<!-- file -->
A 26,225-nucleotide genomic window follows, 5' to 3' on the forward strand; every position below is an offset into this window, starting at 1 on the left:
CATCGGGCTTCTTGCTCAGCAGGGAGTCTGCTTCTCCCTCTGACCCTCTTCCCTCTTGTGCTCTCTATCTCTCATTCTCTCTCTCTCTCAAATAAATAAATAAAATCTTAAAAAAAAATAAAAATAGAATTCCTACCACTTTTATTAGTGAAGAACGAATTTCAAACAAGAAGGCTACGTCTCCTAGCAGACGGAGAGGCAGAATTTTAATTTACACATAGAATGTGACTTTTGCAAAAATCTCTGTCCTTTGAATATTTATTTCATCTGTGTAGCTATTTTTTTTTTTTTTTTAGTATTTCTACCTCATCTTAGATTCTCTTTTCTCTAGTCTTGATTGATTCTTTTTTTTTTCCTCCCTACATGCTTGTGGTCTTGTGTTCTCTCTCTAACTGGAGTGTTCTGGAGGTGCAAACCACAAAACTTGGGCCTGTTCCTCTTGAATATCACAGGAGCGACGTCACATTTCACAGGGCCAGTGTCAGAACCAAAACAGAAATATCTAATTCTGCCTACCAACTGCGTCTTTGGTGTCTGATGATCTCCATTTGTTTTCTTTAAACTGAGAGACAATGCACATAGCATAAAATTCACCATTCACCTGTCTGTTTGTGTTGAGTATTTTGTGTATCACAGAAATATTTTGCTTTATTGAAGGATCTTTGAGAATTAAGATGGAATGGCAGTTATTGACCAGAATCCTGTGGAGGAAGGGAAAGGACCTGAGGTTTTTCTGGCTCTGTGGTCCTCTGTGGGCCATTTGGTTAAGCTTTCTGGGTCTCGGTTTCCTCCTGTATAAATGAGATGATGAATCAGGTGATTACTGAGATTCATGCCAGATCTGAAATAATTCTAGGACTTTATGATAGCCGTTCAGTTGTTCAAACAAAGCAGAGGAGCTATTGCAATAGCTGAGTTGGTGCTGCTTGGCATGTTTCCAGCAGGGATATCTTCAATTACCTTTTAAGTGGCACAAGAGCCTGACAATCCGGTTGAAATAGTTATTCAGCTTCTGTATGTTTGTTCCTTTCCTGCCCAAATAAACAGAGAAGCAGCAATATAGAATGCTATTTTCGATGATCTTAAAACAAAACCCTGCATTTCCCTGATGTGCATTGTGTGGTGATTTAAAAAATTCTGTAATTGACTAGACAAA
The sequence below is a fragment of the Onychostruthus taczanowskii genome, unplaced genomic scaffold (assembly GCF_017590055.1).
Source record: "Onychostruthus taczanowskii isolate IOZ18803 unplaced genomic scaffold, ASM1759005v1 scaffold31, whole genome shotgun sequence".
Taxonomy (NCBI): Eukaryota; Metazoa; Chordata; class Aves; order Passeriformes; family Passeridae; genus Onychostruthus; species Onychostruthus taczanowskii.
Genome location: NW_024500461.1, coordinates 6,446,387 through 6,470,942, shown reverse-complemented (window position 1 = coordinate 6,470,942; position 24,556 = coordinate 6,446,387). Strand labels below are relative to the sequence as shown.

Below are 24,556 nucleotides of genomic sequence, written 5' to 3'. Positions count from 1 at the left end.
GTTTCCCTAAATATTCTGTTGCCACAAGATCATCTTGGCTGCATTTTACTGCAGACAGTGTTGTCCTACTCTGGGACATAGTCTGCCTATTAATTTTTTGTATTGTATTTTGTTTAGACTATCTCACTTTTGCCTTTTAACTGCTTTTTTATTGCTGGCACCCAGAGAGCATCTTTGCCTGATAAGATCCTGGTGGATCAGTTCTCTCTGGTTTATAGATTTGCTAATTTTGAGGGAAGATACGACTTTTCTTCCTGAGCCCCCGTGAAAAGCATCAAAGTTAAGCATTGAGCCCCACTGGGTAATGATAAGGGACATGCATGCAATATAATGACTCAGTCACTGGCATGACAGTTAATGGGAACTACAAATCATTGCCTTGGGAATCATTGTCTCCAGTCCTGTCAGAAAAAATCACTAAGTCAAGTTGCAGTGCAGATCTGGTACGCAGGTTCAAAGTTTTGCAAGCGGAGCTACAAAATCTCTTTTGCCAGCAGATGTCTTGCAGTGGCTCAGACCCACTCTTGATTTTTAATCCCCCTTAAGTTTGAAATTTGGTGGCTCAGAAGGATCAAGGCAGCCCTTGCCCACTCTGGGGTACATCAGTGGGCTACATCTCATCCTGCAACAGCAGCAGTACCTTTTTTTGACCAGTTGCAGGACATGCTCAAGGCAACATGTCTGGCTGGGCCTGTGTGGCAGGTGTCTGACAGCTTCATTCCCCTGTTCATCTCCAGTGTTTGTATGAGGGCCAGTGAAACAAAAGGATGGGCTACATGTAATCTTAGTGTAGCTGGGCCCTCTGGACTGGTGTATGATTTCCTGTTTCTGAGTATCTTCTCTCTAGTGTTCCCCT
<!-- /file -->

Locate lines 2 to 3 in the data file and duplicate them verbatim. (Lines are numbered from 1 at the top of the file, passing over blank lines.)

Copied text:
CATCGGGCTTCTTGCTCAGCAGGGAGTCTGCTTCTCCCTCTGACCCTCTTCCCTCTTGTGCTCTCTATCTCTCATTCTCTCTCTCTCTCAAATAAATAAATAAAATCTTAAAAAAAAATAAAAATAGAATTCCTACCACTTTTATTAGTGAAGAACGAATTTCAAACAAGAAGGCTACGTCTCCTAGCAGACGGAGAGGCAGAATTTTAATTTACACATAGAATGTGACTTTTGCAAAAATCTCTGTCCTTTGAATATTTATTTCATCTGTGTAGCTATTTTTTTTTTTTTTTTAGTATTTCTACCTCATCTTAGATTCTCTTTTCTCTAGTCTTGATTGATTCTTTTTTTTTTCCTCCCTACATGCTTGTGGTCTTGTGTTCTCTCTCTAACTGGAGTGTTCTGGAGGTGCAAACCACAAAACTTGGGCCTGTTCCTCTTGAATATCACAGGAGCGACGTCACATTTCACAGGGCCAGTGTCAGAACCAAAACAGAAATATCTAATTCTGCCTACCAACTGCGTCTTTGGTGTCTGATGATCTCCATTTGTTTTCTTTAAACTGAGAGACAATGCACATAGCATAAAATTCACCATTCACCTGTCTGTTTGTGTTGAGTATTTTGTGTATCACAGAAATATTTTGCTTTATTGAAGGATCTTTGAGAATTAAGATGGAATGGCAGTTATTGACCAGAATCCTGTGGAGGAAGGGAAAGGACCTGAGGTTTTTCTGGCTCTGTGGTCCTCTGTGGGCCATTTGGTTAAGCTTTCTGGGTCTCGGTTTCCTCCTGTATAAATGAGATGATGAATCAGGTGATTACTGAGATTCATGCCAGATCTGAAATAATTCTAGGACTTTATGATAGCCGTTCAGTTGTTCAAACAAAGCAGAGGAGCTATTGCAATAGCTGAGTTGGTGCTGCTTGGCATGTTTCCAGCAGGGATATCTTCAATTACCTTTTAAGTGGCACAAGAGCCTGACAATCCGGTTGAAATAGTTATTCAGCTTCTGTATGTTTGTTCCTTTCCTGCCCAAATAAACAGAGAAGCAGCAATATAGAATGCTATTTTCGATGATCTTAAAACAAAACCCTGCATTTCCCTGATGTGCATTGTGTGGTGATTTAAAAAATTCTGTAATTGACTAGACAAA
The sequence below is a fragment of the Onychostruthus taczanowskii genome, unplaced genomic scaffold (assembly GCF_017590055.1).